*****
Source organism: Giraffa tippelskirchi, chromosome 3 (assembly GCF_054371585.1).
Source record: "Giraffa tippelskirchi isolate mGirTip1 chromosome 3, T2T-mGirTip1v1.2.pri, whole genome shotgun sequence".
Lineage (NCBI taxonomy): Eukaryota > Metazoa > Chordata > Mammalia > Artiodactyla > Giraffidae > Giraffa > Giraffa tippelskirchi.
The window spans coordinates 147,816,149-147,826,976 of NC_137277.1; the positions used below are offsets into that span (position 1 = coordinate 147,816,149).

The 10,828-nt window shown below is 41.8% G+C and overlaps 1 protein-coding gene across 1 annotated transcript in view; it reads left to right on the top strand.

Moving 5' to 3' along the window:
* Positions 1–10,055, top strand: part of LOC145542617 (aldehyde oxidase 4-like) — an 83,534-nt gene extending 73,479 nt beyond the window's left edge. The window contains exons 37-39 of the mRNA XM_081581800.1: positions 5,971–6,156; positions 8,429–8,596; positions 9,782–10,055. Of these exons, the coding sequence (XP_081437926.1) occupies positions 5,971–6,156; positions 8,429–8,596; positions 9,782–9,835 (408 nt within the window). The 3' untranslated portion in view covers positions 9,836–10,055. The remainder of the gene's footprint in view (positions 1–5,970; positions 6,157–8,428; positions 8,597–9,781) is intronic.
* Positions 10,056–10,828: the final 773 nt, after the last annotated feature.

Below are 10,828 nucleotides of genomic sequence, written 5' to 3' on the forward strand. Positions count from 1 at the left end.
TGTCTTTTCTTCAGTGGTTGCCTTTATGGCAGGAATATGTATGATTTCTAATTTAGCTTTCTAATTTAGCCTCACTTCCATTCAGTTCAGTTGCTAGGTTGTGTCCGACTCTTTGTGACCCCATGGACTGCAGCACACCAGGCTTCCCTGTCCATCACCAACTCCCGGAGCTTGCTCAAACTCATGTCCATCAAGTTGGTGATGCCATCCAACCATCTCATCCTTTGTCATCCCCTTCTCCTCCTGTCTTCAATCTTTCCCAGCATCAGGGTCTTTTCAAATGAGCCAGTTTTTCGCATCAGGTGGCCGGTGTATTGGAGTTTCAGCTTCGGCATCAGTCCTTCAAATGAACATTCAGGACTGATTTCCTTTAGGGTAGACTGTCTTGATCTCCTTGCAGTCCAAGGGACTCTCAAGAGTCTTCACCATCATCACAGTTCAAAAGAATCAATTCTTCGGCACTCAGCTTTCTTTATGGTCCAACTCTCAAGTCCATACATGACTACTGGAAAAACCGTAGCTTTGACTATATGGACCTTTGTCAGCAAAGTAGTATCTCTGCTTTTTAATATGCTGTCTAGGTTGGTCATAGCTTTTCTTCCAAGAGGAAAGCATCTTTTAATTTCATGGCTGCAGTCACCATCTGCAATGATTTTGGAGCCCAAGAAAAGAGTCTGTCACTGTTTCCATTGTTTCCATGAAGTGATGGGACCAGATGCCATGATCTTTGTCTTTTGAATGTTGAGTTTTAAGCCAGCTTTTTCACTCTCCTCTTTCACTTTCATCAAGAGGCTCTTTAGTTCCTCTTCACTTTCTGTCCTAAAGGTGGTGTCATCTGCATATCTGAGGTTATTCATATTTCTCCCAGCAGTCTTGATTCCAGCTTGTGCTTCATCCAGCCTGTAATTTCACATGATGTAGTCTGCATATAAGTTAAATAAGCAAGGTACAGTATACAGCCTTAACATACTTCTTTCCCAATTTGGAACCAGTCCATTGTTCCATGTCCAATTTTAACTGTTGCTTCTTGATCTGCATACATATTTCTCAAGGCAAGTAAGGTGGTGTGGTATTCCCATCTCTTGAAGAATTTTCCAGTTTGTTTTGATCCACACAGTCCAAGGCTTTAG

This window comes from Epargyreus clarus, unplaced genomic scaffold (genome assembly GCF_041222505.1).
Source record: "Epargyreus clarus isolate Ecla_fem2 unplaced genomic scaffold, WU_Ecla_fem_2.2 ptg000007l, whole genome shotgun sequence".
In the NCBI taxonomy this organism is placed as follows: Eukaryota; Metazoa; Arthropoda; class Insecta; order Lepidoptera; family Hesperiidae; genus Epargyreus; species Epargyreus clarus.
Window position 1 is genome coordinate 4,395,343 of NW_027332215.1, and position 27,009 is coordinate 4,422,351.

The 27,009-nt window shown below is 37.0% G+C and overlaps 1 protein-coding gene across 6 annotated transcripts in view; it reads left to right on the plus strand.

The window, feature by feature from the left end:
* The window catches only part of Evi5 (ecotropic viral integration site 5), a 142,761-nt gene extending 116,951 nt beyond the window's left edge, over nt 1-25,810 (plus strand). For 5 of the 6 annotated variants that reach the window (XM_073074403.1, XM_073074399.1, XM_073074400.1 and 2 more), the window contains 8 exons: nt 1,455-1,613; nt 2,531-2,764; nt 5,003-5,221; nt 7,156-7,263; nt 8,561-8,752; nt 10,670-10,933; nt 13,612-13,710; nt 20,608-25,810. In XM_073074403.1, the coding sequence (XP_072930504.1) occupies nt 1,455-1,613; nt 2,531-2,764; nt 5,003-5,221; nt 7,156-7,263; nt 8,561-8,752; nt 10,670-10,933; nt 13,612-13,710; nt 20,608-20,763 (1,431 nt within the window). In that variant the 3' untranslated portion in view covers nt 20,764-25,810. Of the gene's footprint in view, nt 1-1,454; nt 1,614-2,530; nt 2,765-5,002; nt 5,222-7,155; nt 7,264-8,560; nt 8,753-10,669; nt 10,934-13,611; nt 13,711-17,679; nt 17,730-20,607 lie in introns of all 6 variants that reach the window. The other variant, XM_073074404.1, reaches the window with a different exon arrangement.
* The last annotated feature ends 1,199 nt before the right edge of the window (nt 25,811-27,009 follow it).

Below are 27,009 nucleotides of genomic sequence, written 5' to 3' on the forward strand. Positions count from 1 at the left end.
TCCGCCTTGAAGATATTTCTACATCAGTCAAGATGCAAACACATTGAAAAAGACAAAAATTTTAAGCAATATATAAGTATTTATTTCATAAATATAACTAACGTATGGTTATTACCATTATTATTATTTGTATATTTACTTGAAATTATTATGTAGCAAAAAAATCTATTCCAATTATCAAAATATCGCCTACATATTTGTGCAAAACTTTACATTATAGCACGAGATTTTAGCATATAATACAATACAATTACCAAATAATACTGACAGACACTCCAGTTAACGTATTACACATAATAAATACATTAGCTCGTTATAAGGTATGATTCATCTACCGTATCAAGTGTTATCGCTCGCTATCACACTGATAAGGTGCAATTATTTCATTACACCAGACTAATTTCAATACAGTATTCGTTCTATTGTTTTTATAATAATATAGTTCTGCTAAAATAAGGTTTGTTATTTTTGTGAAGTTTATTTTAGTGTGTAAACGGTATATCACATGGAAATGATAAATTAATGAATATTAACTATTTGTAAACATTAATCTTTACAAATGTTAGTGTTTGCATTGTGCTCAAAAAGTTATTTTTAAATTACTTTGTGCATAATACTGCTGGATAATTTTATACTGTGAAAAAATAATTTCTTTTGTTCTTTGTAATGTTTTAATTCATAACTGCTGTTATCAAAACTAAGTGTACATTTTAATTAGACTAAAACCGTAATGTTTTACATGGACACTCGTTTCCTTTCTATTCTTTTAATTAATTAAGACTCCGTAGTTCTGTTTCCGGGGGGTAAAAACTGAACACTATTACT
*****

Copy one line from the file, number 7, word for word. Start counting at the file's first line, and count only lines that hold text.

* Positions 1–10,055, top strand: part of LOC145542617 (aldehyde oxidase 4-like) — an 83,534-nt gene extending 73,479 nt beyond the window's left edge. The window contains exons 37-39 of the mRNA XM_081581800.1: positions 5,971–6,156; positions 8,429–8,596; positions 9,782–10,055. Of these exons, the coding sequence (XP_081437926.1) occupies positions 5,971–6,156; positions 8,429–8,596; positions 9,782–9,835 (408 nt within the window). The 3' untranslated portion in view covers positions 9,836–10,055. The remainder of the gene's footprint in view (positions 1–5,970; positions 6,157–8,428; positions 8,597–9,781) is intronic.